The castle is a 14th or 15th century tower house; extended in the 16th and 17th centuries and converted into a house. Hayton Castle is a simple rectangular house, with windows from three periods - 15th Century, Elizabethan and Georgian. There are very thick walls, and there's a barrel vault in the basement - indicating a fortified house. During the 17th century it was occupied by a branch of the Musgrave family. It was officially listed as a Grade I building on 11 April 1967.
Hayton Castle is the centre of a small manor within the baroncy of Allerdale, whose families have featured prominently in the history of Cumberland. The manor of Hayton was originally granted by Alan, second Lord of Allerdale, to his huntsman Seliff, whose descendents in consequence assumed the name De Hayton.
From the Hayton’s, this manor passed by a succession of female heirs to Robert de Mulcaster, through his marriage to a heiress of the powerful Lucy family. William de Mulcaster, son of Robert, was High Sherriff of Cumberland for two periods between 1298 and 1306, and various members of that family appear to have been Knights of the shire of Cumberland during the 14th century. This line possessed the manor for five generations, but through the failure of the male issue it passed to Piers Jeffrey Tilliol, by his marriage to the heiress. Piers had two daughters Isabella and Margaret. Isabella, who received Hayton, married John Colville of Torpenhow. Colville died in 1438 and his line came to an end in 1479, once more with two daughters, who both married younger sons of Sir Thomas Musgrave (1417-1469) of Hartley Castle.
It was from this marriage of Margaret Colville and Nicholas Musgrave (1450-1506), fourth son of Sir Thomas that sprang the line through which the manor was handed down for fourteen generations, lasting about 300 years. He was succeeded by Thomas Musgrave, Marshal of Berwick (1483-1542). His son William Musgrave, MP, of Hayton (1518-1597) inherited the estate. He was succeeded by Sir Edward Musgrave, MP (1561-1641). His son William (1596-1634) was the next to inherit the estate, followed by his son Edward. Sir Edward Musgrave, 1st Baronet of Hayton Castle (1621-1676) was made a baronet of Nova Scotia in 1638. He was succeeded by his son Sir Richard Musgrave, 2nd Baronet (1650-1710). Upon his death the estate fell to his son and heir, Sir Richard Musgrave, 3rd Baronet (1675-1711). He was a Member of Parliament for the Cumberland constituency in 1701 and 1702-1708. After his death the estate passed to Sir Richard Musgrave 4th Baronet (170-1739). Sir Richard Musgrave 5th Baronet (1724-1755), took the name of Hylton, pursuant to the will of his uncle, John Hylton of Hilton Castle, and dying without issue, the title went to his brother, Sir William Musgrave 6th Baronet (1735-1800), a commissioner of the customs. After William’s death the title went to his younger brother Sir Thomas Musgrave 7th Baronet(1737-1812), a general in the British Army. Thomas was succeeded by a distant cousin, Sir James Musgrave, 8th Baronet of Barnsley Park, Gloucestershire. Sir James Musgrave died in 1814, and was succeeded by his son, Sir James Musgrave, 9th Baronet (1785-1858). The manor of Hayton did not accompany the title, and shortly afterwards it became the property of Mrs. Jolliffe (relative of William Jolliffe, Esq. M. P. for Petersfield, who died in 1802), the younger daughter, and eventually sole heiress of Sir Richard Musgrave Bart. The Joliffe family did not live at the castle preferring to lease it as a tenant farm. Among past tenant farmers since that time we find, the Reverend Isaac Robinson, 1916; John Blackburn and his son 1828; John Blackstock, Nancy his widow 1882; Thomas Biglands, a well-known sportsman, tenant until 1903, when the property was purchased by David Mitchell, whose family retain the property today. Mitchell came from Scotland, having recently returned from South Africa, where he had served in the British Army for three years during the Anglo Boer War.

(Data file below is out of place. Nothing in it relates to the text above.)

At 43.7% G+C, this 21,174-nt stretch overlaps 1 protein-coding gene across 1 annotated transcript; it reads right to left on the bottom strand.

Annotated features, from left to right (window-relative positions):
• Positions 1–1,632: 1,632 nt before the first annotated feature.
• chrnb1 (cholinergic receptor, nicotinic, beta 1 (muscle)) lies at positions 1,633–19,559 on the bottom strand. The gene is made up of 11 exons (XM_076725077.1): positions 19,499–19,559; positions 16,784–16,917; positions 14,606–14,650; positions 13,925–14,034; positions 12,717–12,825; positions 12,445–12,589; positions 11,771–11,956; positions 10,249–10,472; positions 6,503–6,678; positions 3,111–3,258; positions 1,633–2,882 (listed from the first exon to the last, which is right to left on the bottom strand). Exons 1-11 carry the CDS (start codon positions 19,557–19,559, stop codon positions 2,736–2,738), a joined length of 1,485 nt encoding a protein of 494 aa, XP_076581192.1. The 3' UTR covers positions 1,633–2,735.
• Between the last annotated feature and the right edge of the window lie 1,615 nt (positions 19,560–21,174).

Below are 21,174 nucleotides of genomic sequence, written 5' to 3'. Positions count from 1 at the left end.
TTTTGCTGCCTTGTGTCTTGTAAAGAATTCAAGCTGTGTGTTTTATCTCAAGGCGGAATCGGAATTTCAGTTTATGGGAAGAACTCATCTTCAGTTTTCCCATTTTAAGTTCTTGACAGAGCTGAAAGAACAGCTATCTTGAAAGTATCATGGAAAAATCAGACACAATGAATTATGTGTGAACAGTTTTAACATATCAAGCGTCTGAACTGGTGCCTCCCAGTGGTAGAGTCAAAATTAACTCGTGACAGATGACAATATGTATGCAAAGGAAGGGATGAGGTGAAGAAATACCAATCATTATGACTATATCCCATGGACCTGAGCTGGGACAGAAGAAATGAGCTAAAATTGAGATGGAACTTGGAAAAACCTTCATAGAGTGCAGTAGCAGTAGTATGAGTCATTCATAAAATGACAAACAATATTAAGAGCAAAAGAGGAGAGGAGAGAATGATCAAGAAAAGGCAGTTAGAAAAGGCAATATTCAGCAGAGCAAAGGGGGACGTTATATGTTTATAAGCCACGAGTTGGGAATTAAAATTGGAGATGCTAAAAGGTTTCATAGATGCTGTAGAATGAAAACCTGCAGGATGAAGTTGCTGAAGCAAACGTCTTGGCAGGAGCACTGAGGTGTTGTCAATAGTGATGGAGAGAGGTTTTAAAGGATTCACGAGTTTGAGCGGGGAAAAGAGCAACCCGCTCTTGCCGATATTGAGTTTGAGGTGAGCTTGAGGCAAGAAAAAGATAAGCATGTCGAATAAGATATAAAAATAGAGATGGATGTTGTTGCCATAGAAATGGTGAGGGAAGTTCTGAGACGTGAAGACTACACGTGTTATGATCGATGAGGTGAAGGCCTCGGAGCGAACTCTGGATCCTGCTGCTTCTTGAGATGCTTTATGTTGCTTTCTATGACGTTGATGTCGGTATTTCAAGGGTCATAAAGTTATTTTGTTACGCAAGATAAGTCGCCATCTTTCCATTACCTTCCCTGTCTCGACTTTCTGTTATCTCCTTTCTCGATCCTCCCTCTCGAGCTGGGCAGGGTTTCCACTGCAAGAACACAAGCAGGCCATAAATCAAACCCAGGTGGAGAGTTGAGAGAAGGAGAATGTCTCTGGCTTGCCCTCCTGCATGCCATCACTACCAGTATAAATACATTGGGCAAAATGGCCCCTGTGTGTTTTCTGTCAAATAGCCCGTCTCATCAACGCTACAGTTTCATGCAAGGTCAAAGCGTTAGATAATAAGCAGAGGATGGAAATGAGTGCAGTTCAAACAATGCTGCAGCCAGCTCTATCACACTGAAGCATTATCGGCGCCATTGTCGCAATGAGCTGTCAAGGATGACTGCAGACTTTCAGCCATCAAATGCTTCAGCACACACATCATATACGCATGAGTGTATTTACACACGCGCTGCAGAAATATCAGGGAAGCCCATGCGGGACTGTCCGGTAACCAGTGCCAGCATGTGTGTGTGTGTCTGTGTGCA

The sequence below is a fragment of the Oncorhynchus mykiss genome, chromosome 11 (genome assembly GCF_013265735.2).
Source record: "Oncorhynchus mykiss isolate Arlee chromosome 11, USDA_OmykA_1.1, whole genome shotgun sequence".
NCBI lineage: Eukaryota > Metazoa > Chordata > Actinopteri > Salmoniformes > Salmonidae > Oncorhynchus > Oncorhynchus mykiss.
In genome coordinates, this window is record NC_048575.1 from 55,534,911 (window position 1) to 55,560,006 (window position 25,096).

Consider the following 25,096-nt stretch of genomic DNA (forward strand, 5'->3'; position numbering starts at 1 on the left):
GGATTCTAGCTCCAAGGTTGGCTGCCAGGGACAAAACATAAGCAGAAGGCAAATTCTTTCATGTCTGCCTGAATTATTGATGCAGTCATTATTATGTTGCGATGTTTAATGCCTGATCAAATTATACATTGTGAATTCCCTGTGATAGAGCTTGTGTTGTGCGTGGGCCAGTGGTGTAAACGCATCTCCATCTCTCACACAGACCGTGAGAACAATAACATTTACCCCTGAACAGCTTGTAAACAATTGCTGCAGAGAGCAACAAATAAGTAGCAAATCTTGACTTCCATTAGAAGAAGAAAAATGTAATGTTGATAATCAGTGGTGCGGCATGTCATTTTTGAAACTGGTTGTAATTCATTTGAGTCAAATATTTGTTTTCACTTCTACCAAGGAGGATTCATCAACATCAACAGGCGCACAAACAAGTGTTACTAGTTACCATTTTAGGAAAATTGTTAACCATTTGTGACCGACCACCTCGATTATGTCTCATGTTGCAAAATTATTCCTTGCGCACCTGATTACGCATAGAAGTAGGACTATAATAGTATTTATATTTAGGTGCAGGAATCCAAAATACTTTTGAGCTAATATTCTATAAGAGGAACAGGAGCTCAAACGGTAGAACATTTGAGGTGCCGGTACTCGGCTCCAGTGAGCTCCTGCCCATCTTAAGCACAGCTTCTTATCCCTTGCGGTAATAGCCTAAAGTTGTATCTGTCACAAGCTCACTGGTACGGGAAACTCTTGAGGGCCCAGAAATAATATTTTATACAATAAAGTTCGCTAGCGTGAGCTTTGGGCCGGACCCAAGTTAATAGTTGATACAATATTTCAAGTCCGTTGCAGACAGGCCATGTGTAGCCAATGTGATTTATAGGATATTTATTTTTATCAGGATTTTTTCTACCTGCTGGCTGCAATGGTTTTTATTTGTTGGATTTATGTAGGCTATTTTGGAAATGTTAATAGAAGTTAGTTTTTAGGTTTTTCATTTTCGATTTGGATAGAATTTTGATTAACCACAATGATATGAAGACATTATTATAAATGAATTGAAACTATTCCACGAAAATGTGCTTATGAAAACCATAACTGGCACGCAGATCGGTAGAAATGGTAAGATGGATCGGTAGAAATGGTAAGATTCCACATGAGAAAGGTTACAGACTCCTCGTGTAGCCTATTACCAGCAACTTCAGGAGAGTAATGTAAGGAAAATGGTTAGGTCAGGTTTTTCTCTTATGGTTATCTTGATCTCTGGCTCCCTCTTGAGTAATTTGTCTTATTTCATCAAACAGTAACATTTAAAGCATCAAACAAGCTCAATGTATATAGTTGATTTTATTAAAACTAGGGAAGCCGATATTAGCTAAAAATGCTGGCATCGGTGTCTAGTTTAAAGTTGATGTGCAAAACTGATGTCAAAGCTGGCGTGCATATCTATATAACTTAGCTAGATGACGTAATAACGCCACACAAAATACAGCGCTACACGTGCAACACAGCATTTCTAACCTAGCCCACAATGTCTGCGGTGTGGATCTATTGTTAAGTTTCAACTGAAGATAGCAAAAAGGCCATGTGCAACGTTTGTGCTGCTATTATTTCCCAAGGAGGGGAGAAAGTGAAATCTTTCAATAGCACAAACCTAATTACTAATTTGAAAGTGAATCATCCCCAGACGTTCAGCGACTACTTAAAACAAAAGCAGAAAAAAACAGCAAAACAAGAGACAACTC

One should assume that no building of any great importance existed at Hayton before the rise of the Mulcaster family. Sir Piers de Tilliol apparently preferred to live at Scaleby and as such left no mark at Hayton, leaving most of the building and alterations which gave the castle its present-day appearance to the Musgrave family. Today the building is a rectangle measuring about 29 metres from North to South and 16 metres from East to West. The north end is the best preserved, and most of the extensive alterations have been carried out at the south end. The most curious feature of the main fabric is a 2-metre thick wall in the centre of the building, probably a survivor of the original castle. Hayton Castle is one of several places in Cumberland which offered hospitality to Mary, Queen of Scots and it is said that she spent a night here on 17 May 1568. On leaving she presented her host with a miniature painting of herself, forming the centre of a plain gold ring, a treasure that passed through many generations. She is said however to have spent the same night at Cockermouth.